I know you posted over a year ago but I hope this reply gets to anyone who is interested in good science.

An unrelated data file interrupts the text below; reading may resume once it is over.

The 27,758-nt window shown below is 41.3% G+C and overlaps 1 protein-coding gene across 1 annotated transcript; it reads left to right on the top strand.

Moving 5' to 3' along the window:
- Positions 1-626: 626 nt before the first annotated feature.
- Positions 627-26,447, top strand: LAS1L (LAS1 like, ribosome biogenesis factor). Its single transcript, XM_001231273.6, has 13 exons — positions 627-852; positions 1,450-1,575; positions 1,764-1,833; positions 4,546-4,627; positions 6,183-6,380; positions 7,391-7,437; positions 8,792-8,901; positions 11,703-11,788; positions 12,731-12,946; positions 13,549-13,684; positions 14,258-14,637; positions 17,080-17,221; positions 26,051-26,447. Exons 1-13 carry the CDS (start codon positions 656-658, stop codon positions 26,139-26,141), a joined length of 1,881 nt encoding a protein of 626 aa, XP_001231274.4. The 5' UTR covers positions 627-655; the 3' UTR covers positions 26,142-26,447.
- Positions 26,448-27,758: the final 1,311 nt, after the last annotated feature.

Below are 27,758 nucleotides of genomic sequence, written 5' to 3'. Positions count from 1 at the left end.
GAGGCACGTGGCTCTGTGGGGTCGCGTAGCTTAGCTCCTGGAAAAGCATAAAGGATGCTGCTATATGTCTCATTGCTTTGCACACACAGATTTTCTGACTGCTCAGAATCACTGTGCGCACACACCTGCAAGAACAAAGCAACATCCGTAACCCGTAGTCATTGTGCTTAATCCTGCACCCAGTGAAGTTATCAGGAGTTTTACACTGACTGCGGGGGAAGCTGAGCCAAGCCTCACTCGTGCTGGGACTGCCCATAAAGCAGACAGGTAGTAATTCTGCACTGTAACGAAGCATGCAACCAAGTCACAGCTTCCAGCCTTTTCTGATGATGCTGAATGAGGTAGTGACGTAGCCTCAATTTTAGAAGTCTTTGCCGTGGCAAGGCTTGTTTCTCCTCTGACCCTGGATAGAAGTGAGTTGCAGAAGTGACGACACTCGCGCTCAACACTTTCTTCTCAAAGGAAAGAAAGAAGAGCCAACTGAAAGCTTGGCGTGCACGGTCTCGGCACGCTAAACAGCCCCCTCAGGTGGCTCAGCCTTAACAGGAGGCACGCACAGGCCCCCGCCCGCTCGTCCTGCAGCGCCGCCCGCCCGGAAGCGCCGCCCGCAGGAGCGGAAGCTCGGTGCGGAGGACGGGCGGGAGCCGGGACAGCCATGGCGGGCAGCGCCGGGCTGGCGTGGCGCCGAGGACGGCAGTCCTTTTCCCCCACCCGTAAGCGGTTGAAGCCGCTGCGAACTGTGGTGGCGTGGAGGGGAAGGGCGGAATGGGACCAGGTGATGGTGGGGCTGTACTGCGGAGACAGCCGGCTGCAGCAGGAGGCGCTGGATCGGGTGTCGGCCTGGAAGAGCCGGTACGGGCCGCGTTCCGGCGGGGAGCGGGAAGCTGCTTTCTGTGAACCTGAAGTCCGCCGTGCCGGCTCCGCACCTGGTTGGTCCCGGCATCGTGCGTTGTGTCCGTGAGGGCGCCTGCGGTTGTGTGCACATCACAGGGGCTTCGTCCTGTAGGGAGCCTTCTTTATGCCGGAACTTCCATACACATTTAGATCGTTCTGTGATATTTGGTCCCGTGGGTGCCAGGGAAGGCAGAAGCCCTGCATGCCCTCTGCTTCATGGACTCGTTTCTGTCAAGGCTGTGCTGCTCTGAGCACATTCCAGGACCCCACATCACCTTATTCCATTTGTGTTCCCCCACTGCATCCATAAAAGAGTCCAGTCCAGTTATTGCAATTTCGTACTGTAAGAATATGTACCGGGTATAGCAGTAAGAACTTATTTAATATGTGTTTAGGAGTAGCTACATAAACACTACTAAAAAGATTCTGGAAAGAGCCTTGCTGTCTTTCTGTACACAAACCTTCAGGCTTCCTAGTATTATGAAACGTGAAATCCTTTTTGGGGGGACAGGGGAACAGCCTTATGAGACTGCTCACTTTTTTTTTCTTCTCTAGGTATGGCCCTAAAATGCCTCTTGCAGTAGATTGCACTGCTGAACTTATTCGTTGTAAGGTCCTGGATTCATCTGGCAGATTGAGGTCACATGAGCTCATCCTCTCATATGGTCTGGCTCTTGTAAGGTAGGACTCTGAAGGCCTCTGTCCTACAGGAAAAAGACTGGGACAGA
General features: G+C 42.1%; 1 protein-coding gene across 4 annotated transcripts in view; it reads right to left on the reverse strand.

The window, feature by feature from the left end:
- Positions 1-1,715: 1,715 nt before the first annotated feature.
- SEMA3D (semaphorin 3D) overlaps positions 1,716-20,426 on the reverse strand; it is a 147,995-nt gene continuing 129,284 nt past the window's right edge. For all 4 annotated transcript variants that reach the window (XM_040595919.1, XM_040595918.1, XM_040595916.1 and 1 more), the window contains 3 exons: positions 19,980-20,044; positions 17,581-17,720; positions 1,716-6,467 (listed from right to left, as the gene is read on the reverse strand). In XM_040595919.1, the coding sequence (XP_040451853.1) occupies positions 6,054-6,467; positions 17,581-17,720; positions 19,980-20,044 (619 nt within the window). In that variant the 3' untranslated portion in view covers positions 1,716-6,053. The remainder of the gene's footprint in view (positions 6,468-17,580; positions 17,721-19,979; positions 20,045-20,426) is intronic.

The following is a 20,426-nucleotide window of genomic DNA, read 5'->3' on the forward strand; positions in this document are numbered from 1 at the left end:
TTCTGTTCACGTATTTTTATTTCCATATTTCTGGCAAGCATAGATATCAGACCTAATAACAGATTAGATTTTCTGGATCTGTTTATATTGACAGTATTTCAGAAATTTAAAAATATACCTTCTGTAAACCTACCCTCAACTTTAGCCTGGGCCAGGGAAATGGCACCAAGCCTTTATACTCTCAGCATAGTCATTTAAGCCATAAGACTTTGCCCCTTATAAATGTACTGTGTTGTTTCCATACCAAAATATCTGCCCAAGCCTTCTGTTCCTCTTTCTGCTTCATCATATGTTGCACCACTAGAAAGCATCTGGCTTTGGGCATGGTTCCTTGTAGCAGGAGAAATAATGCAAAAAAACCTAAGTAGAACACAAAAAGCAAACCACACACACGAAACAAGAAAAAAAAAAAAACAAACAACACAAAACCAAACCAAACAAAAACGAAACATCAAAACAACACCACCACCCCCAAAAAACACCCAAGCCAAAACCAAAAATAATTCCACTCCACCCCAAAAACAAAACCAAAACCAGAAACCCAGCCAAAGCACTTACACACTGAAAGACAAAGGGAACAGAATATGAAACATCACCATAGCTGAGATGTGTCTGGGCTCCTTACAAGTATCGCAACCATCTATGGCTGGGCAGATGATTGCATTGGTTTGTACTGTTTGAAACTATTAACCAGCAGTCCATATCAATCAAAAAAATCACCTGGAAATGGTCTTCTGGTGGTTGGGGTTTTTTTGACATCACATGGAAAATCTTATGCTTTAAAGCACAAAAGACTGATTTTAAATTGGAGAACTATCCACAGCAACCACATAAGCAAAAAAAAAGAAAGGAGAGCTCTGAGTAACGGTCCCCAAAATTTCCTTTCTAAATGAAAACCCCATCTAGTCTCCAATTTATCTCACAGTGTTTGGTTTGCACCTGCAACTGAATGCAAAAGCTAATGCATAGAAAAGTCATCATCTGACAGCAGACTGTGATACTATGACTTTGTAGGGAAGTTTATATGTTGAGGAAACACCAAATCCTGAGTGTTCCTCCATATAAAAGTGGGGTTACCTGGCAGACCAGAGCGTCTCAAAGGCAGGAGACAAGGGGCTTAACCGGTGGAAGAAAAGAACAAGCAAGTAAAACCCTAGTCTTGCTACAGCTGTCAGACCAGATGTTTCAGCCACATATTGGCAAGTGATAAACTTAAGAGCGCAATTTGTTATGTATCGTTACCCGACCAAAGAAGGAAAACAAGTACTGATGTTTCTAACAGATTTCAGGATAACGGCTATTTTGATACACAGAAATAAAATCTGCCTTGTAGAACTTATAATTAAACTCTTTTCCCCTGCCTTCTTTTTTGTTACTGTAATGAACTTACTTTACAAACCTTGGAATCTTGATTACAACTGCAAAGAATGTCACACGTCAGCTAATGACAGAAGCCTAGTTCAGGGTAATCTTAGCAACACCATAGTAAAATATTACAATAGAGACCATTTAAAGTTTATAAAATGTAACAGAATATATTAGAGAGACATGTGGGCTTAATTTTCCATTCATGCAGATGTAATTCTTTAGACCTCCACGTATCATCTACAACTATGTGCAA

It is probably a good guess that your friend, and fellow MS sufferer, is either not suffering from MS or has/had a very benign course. Seeing a ‘herbalist’ is akin to getting your arteries unclogged by a plumber–it’s a nice try but not even close to treating a neurodegerative disorder well, or correctly. Presuming that the herbs are not dicey ones like foxglove, ephedra, asarum, juniper seeds, horsetail, phen-fen, etc… then they are mildly bioactive at best and not really effective for treating MS itself. Although they may lessen the severity of relapse symptoms (not the dicey herbs though). Eating a better diet with a variety of foods, cutting out processed foods, sugar and things which are hard on the body and metabolism, will help you feel better but as of yet haven’t been proven to change the course of MS or modify the disease, unfortunately. Being skeptical is a good thing… it helps a person move out of his or her comfort zone and ask more pointed questions which need to be asked. And definitely need to be answered in a concise and uncomplicated fashion. It is every person’s right to have a medical issue explained to him or her in a way that he or she fully understands, without reprisal, consternation, sarcasm or arrogant dismissiveness. That behavior is unacceptable and reprehensible. Complimentary medicine has a place, but not at the forefront. Regular medical practice, also called ‘allopathic’ medicine, has been an ongoing evolution of practices through tested methods based on empirical research for over 700 years–since the time of Galen. There really isn’t any ‘ancient wisdom’ that trumps it. There may be some small pockets of knowledge that have been marginalized because they come from outliers who don’t have much contact with the rest of the world. But it mostly amounts to stomach acid stabilizers and plants with high alkaloid content which cause euphoria and hallucinations. Sorry but no cancer cures or enzymes which correct genetic malformations–just doesn’t exist. It doesn’t mean we all can’t keep trying, or stop being hopeful. Not at all. We keep plodding ahead, best foot forward and doing the best we can with what we have and giving support when others need it, as well as accepting support when we need it. We, each of us, developed a really unfair disorder that we didn’t ask for. As of right this moment there is no cure and the people who have been supposedly ‘cured’ are either mistaken or trying to sell you something; it’s the oldest story there is about us humans. I personally know how desperate it can get at times and it’s horrid and scary and depressing. I wish I could honestly tell you how to cure this nasty thing, but I can’t. I can tell you how to beat it though… never give up.